Clinton hasn’t won the nomination, but she’s already raised millions for the Democratic Party
Democrats are taking advantage of new rules lifting gift limits “There’s more confidence … this money will be used to benefit her”
Although the primary season is just getting under way, Hillary Clinton has already started raising money as if she’s the nominee. In September, Clinton’s campaign and the Democratic National Committee created the Hillary Victory Fund, a vehicle for soliciting large donations and distributing the proceeds to her campaign, the DNC, and 33 state parties that have agreed to
accept money from Clinton’s fund. (Some states, like Iowa, aren’t participating.) Since then, Clinton has raised $26.9 million for the fund. That includes at least 24 contributions of more than $300,000 apiece, some from her most loyal donors: Florida billionaire S. Daniel Abraham, Los Angeles entertainment mogul Haim Saban and his wife, Cheryl, and financier George Soros.
Joint fundraising committees are nothing new; in 2012, both Mitt Romney and President Obama set them up after they secured their party’s nomination. The 2014
Supreme Court decision McCutcheon
v. Federal Election Commission effectively eliminated limits on giving to party and campaign committees in each two-year election cycle, set at $117,000 in 2012. Now, deep-pocketed donors can give hundreds of thousands of dollars each year.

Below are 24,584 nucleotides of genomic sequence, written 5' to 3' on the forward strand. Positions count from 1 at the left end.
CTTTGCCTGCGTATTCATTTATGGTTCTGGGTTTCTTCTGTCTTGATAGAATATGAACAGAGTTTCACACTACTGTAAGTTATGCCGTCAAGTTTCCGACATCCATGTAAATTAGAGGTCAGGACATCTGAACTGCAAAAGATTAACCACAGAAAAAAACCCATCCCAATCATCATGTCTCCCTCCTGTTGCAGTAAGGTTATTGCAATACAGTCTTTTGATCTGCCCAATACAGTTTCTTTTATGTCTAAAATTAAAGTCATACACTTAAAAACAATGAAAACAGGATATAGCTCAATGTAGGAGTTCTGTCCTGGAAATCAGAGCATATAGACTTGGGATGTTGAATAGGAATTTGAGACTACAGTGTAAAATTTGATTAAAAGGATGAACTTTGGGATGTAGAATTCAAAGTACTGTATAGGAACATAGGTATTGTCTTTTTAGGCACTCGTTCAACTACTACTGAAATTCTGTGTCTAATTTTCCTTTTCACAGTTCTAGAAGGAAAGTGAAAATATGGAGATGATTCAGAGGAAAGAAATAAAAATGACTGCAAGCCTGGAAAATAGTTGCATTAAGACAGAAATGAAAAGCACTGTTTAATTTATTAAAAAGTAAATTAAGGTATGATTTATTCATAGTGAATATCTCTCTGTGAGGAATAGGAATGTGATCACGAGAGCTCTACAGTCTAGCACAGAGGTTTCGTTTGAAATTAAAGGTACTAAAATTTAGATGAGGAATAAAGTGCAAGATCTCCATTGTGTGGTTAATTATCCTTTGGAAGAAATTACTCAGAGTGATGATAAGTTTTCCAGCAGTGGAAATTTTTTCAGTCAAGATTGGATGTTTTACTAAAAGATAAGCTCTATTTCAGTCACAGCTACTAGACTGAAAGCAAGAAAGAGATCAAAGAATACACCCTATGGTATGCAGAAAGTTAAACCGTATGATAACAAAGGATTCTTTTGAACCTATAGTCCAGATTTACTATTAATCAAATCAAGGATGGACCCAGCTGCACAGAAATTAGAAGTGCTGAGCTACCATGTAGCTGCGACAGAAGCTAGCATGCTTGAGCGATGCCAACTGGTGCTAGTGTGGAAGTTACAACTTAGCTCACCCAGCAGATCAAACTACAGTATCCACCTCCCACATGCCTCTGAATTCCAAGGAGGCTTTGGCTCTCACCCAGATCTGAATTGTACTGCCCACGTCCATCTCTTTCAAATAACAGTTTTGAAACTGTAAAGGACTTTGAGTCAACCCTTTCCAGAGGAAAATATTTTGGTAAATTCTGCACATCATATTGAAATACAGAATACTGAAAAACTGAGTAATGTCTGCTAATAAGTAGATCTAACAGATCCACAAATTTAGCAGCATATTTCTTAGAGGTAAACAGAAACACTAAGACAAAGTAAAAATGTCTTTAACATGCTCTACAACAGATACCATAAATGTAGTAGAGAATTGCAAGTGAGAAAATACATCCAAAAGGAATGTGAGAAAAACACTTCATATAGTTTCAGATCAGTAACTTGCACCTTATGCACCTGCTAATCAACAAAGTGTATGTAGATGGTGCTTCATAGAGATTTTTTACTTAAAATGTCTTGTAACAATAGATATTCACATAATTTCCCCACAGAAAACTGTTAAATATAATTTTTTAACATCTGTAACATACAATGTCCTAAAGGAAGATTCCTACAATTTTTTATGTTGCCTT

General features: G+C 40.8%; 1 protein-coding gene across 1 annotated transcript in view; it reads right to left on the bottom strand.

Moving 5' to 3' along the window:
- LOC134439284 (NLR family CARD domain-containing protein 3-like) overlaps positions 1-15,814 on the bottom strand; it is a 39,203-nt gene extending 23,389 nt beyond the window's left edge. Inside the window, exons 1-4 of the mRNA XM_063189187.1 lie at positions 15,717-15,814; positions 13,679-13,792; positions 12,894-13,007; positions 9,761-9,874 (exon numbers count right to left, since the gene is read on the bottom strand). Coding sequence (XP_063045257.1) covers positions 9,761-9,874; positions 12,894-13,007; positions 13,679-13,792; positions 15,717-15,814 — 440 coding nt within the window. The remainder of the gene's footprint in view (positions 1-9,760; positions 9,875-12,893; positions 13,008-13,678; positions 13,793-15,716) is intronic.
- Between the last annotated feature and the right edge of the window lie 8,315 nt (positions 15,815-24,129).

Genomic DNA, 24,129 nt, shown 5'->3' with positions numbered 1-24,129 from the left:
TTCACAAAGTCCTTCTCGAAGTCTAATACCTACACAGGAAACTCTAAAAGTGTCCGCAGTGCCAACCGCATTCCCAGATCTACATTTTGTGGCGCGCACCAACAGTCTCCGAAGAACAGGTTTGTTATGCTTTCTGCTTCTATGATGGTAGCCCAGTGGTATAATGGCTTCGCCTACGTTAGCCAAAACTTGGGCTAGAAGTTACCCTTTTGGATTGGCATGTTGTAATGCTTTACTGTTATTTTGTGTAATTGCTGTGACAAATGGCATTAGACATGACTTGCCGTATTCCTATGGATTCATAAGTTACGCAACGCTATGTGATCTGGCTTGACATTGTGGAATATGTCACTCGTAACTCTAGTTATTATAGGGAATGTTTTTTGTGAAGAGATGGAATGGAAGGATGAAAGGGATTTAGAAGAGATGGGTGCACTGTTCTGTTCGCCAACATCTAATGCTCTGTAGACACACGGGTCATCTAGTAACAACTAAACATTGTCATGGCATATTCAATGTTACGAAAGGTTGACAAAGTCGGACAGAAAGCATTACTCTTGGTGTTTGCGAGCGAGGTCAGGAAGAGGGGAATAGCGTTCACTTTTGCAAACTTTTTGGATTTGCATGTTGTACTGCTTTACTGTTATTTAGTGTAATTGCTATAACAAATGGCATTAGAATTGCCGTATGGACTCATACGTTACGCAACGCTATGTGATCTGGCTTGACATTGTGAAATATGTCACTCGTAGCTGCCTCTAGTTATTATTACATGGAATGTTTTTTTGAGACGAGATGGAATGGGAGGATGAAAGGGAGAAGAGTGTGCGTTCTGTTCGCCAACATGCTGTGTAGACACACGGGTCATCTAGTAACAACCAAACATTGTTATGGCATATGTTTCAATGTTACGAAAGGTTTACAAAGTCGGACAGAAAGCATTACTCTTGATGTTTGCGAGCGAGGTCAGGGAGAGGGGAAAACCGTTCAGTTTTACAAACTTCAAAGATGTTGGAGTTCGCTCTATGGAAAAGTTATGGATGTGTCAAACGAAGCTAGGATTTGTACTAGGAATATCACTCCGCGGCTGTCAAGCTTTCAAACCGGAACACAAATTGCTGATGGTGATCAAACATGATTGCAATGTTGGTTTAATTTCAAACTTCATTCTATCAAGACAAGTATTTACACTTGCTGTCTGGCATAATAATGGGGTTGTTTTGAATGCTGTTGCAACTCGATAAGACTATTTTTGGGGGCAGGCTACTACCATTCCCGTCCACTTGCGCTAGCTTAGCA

The only other way to make such large contributions is by giving to outside groups like super PACs, which can take unlimited donations but aren’t allowed to coordinate directly with candidates. “This is money the candidate controls,” says Sheila Krumholz, executive director of the Center for Responsive Politics, a campaign-finance watchdog.
The DNC urged candidates to take advantage of the new rules by creating joint fundraising committees in 2015 for the benefit of themselves and the party, before they know whether they’ll win the nomination. The first $2,700 of any contribution to the Hillary Victory Fund goes straight to Clinton’s campaign. The next $33,400 goes to the DNC, and the remainder is split evenly among participating states.
Bernie Sanders set up his joint fundraising committee, the Bernie Victory Fund, in November. So far it’s reported only one contribution, a $1,000 transfer from the DNC, which is the only entity aside from Sanders’s own campaign committee designated as a recipient of funds. No one in the crowded field of Republican candidates has set up a similar vehicle. “I expect that there’s more confidence on the part of Clinton that this money will be used to benefit her,” Krumholz says.
So far, the Hillary Victory Fund
has distributed $2.9 million to state committees. “Hillary’s always made it a priority to strengthen the party,” says Josh Schwerin, a spokesman for her campaign. “She believes in the importance of electing Democrats up and down the ballot.”